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Nor is this the only instance in point: for it is extremely remarkable, and well worthy our attention, that among all the various characters we meet with in the New Testament, there are few represented in a more amiable light, or spoken of in stronger terms of approbation, than those of certain military men. Beside the centurion who is the subject of this Lecture, it was a centurion who at our Saviour's crucifixion gave that voluntary, honest, and unprejudiced testimony in his favour, “Truly this was the Son of God*.” It was a centurion who generously preserved the life of St. Paul, when a proposition was made to destroy him after his shipwreck on the island of Melita f. It was a centurion to whom Saint Peter was sent by the express appointment of God, to make him the first convert among the Gentiles; a distinction of which he seemed, in every respect, worthy: being, as we are told, " a just and a devout man, one that feared God with all his house, that gave much alms to the people, and prayed to God alway."
We see then that our centurion was not the only military man celebrated in the Gospel for * Matth. xxvii. 54. + Acts, xxvii. 43. I Acts, x. 2.
his his piety and virtue; nor are there wanting, thank God, distinguished instances of the same kind in our own age, in our own nation, among our own commanders, and in the recent memory of every one here present. All which examples tend to confirm the observation already made, of the perfect consistency of a military, and every other mode of life, with a firm belief in the doctrines and a conscientious obedience to the precepts of religion.
Thirdly, there is still another reflection arising from this circumstance, with which I shall conclude the present Lecture; and this is, that when we observe men bred up in arms repeatedly spoken of in Scripture in such strong terms of commendation as those we have mentioned, we are authorized to conclude, that the profession they are engaged in is not, as a mistaken sect of Christians amongst us professes to think, an unlawful one. On the contrary, it seems to be studiously placed by the sacred writers in a favourable and an honourable light; and in this light it always has been and always ought to be considered. He who undertakes an occupation of great toil and great danger, for the purpose of serving, defending, and pro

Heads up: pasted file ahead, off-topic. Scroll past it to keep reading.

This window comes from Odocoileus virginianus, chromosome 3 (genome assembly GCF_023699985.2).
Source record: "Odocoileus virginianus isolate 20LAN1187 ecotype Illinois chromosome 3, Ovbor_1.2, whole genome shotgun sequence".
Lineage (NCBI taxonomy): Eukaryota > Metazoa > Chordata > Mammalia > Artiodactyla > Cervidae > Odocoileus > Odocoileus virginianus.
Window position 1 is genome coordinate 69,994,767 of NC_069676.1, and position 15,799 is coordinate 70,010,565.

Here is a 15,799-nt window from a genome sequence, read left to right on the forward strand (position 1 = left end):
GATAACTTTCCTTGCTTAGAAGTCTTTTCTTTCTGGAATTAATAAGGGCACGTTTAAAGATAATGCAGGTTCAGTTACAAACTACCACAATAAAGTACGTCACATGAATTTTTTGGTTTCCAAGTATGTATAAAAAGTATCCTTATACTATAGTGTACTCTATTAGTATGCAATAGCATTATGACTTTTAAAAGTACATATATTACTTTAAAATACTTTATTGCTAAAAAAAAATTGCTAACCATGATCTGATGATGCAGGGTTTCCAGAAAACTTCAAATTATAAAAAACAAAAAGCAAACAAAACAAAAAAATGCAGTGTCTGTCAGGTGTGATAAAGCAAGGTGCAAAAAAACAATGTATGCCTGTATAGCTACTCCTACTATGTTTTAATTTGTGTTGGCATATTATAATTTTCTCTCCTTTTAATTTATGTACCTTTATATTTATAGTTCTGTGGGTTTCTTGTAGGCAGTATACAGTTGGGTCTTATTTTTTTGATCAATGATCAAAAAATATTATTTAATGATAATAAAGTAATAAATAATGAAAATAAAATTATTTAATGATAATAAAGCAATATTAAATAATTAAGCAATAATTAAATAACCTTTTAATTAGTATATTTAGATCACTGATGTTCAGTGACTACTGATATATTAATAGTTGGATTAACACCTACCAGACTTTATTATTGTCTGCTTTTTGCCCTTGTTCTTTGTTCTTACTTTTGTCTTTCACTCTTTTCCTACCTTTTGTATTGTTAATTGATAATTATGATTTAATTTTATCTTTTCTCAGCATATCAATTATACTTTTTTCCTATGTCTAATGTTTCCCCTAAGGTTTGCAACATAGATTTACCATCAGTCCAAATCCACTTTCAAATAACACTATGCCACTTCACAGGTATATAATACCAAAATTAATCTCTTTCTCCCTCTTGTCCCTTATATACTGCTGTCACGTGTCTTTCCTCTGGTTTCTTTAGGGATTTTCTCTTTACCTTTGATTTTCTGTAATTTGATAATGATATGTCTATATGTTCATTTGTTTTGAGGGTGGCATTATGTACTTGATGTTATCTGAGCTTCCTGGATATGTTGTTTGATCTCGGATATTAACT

tecting his country, is a most valuable and respectable member of society; and if he conducts himself with valour, fidelity, and humanity, and amidst the horrors of war cultivates the gentle manners of peace, and the virtues of a devout and holy life, he most amply deserves, and will assuredly receive, the esteem, the admiration, and the applause of his grateful country, and, what is of still greater importance, the approbation of his God.
T NOW proceed to the consideration of the 1 10th Chapter of St. Matthew.
In the preceding chapter we find our Saviour working a great variety of miracles. He healed the man that was sick of the palsy, and forgave his sins; a plain proof of his divinity, because none but God has the power and the prerogative of forgiving sins; and therefore the Jews accused him of blasphemy for pretending to this power. He also cured the woman who touched the hem of his garment. He raised to life the deceased daughter of the ruler of the synagogue. He restored to sight the two blind men that followed him; and he cast out from a dunib man the devil with which he was possessed, and restored him to his speech. These miracles are particularly re
corded: but besides these, there must have been a prodigious number wrought by him, of which no distinct mention is made; for we are informed in the 35th verse that he went about all the cities and villages, teaching in their synagogues, and preaching the Gospel of the kingdom, and healing every sickness and every disease among the people. .
These continued miracles must necessarily have produced a great number of converts. And accordingly we find, the multitude of his followers was now so great, that he found it necessary to appoint some coadjutors to himself in this great work. “ The harvest truly is plenteous, says he to his disciples, but the labourers are few; pray ye therefore the Lord of the harvest, that he would send forth labourers into his harvest*.”
These labourers he now determined to send forth; and in pursuance of this resolution, we find him in the beginning of this chapter calling together his disciples, out of whom he selected twelve, called by St. Matthew apostles, or messengers; whom he sent forth to preach the Gospel, and furnished them with * Matth. ix. 37, 38.